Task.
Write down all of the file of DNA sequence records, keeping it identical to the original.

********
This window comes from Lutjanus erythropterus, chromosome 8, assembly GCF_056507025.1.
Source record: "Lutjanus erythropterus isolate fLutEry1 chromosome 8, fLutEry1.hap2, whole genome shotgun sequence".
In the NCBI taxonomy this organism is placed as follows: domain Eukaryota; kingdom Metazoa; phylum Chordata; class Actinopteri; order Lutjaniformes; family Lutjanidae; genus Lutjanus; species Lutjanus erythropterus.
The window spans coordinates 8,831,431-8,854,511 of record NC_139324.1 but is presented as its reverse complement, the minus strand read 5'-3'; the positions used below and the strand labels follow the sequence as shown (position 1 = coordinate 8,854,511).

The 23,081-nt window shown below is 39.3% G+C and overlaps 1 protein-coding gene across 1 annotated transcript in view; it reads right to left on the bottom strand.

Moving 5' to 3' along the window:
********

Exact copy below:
This window comes from Lutjanus erythropterus, chromosome 8, assembly GCF_056507025.1.
Source record: "Lutjanus erythropterus isolate fLutEry1 chromosome 8, fLutEry1.hap2, whole genome shotgun sequence".
In the NCBI taxonomy this organism is placed as follows: domain Eukaryota; kingdom Metazoa; phylum Chordata; class Actinopteri; order Lutjaniformes; family Lutjanidae; genus Lutjanus; species Lutjanus erythropterus.
The window spans coordinates 8,831,431-8,854,511 of record NC_139324.1 but is presented as its reverse complement, the minus strand read 5'-3'; the positions used below and the strand labels follow the sequence as shown (position 1 = coordinate 8,854,511).

The 23,081-nt window shown below is 39.3% G+C and overlaps 1 protein-coding gene across 1 annotated transcript in view; it reads right to left on the bottom strand.

Moving 5' to 3' along the window: